The 27-year-old Colombian has moved from Astana to Movistar and is about to embark on his seventh season as a pro, hoping to turn his string of Grand Tour top 10s – plus two podiums – into a three-week title.
“It’s complicated, and you can come to think like Dumoulin. Myself, to be honest, I have thought about leaving it behind and taking a step aside, because there are complex situations: the pressure, the sacrifice, the exhaustion, the injuries…” he said.
“When you’re a leader, you’re responsible for a whole team, but there are moments of despair and at times you can think hot-headedly. It’s important to be well supported. Family keeps you grounded.”
López has had his fair share of ups and downs since he turned professional in 2015 after winning the Tour de l’Avenir. His early progress was interrupted by a leg fracture at the end of 2016, and his latest encounter with the tarmac saw him crash out of last year’s Giro d’Italia in the opening-day time trial, which has delayed his start to 2021.
In between, he has claimed two Grand Tour podiums – at the Giro and Vuelta in 2018 – and has recorded four further top-10 finishes, some of which he felt could have been higher had things gone his way.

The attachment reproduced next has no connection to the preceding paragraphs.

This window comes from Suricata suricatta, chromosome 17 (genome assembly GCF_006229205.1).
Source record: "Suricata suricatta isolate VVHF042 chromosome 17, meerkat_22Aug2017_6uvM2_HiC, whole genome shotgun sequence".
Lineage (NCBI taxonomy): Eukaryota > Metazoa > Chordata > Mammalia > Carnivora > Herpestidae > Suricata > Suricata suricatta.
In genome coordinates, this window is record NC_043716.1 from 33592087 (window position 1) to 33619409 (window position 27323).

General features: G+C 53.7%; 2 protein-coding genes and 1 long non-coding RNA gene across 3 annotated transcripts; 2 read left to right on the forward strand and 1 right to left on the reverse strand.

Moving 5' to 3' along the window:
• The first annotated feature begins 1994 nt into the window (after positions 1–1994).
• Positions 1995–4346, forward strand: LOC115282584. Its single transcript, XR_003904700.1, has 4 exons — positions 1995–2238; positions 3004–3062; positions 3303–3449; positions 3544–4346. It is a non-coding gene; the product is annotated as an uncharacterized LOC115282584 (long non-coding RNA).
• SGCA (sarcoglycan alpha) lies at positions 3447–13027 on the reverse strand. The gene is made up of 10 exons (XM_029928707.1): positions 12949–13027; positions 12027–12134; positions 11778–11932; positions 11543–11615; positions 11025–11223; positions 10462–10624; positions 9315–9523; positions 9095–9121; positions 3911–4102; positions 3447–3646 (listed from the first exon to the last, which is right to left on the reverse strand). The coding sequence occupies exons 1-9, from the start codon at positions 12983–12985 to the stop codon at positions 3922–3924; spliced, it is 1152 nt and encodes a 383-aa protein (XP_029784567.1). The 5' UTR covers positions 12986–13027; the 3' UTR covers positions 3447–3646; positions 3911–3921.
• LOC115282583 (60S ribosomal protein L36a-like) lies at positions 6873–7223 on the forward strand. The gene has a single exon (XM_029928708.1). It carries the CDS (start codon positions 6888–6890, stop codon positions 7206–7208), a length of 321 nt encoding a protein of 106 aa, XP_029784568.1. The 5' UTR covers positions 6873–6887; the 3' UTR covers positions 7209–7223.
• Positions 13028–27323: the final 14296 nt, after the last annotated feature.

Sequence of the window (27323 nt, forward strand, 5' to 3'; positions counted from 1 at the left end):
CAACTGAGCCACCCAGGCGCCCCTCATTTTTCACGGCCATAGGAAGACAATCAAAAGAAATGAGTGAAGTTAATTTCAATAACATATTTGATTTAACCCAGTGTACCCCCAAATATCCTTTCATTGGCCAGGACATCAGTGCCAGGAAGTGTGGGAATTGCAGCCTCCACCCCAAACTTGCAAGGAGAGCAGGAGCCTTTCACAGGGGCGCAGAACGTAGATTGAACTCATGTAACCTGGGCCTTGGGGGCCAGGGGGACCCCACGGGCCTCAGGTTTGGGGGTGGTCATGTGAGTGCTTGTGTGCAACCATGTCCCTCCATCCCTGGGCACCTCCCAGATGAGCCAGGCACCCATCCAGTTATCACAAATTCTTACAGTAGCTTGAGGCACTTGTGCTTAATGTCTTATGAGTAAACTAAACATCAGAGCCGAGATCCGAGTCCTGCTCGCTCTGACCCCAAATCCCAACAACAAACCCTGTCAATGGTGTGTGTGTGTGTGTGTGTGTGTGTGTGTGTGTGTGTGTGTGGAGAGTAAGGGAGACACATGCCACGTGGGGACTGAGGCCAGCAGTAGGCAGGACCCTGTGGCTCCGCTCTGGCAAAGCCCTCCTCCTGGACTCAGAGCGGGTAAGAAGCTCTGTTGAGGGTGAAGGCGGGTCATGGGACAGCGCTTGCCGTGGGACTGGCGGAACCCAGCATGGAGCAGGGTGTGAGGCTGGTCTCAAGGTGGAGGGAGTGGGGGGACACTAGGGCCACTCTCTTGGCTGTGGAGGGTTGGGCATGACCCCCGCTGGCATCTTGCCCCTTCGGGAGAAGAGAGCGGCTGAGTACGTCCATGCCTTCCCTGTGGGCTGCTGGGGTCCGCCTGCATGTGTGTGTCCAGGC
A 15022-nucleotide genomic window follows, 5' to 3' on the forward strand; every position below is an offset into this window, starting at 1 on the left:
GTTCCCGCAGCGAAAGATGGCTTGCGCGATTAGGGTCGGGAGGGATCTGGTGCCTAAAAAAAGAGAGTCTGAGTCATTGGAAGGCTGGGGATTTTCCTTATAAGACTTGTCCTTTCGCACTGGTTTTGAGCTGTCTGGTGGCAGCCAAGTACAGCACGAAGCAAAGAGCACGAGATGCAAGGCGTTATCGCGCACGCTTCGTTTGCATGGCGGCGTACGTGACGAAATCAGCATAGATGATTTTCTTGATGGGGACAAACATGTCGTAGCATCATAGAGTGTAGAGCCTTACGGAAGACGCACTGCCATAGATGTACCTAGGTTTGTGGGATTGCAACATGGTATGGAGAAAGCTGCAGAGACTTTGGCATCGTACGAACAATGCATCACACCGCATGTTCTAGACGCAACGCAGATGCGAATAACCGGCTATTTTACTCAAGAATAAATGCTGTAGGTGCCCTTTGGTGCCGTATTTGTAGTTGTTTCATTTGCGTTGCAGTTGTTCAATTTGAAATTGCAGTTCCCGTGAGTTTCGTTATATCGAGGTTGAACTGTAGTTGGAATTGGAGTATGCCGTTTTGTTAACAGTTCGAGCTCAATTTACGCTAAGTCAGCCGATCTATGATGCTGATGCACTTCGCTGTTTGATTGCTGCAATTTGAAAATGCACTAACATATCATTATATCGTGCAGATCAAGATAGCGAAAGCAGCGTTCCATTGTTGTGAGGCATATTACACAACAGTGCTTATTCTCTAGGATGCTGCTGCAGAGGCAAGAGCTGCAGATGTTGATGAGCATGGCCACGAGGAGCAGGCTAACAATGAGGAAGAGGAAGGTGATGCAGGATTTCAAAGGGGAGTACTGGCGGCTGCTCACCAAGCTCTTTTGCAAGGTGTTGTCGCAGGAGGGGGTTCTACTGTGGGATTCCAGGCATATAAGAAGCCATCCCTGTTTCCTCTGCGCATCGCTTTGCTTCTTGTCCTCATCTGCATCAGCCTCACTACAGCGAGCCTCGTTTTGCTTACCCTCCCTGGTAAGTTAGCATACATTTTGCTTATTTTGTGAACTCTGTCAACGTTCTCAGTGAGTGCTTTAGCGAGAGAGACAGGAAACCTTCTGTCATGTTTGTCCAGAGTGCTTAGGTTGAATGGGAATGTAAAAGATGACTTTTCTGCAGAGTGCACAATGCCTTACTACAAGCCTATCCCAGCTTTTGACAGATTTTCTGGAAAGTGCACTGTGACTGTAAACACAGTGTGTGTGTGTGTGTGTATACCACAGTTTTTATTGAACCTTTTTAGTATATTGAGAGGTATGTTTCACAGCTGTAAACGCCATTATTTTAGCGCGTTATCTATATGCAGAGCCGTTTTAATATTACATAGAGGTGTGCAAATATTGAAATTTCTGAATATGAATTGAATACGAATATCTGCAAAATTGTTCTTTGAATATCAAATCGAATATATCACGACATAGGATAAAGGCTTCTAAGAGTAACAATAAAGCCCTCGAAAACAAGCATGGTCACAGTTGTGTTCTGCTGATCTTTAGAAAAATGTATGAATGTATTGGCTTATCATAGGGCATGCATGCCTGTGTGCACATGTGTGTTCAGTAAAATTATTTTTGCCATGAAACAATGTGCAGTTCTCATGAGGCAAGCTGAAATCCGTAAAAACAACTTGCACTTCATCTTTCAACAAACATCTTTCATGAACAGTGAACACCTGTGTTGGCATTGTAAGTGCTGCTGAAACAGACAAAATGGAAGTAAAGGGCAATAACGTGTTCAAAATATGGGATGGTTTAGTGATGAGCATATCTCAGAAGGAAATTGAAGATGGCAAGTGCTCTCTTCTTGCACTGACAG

At last year’s Tour de France he lost his podium position after a disastrous penultimate-day time trial, while at the 2019 Giro his frustrations at perceived misfortune boiled over and he lashed out at a spectator who’d caused him to crash.
“The crashes and mechanicals are part of our job. You have to get through these things as you go, he said. “You have to try to keep going in life, because life, like cycling, has many potholes. You have to keep the faith and the motivation.”
What keeps him going, he added, is “the desire, the passion for wanting to achieve things and chase your dreams.”
López has made the switch from Astana to Movistar for the 2021 season, and noted that one of the factors in reducing the pressures on his shoulders was his status in the team.
Whereas he shouldered the lion’s share of Astana’s Grand Tour ambitions in the post-Nibali and Aru years, he will line up alongside Spaniards Enric Mas, Alejandro Valverde, and Marc Soler at Movistar.
“I see it as a positive that the pressure can go away a little, because at Astana I was the sole leader and the team always worked for me,” he said.
“You get to another team with other leaders and the pressure disappears. That means that if you’re strong, you can be up there, but without feeling that pressure. So as a team we’ll have more opportunities.”
López was always going to make a late start to the season given his Giro crash, but that has been delayed by another month after he contracted COVID-19 in January. He will only pin a race number on his new Movistar jersey at the Tour of the Alps on April 19, and will likely go on to ride the Tour de Romandie the following week.
He will not ride the Giro d’Italia but will instead target the Tour de France alongside Enric Mas before joining all the team’s big names at their home Grand Tour, the Vuelta a España.
“Although you might think the Giro is better suited to me because of the mountains, we have to adapt to what the bosses decide. It’s an objective of the team and we have to go after it with a good attitude,” he said.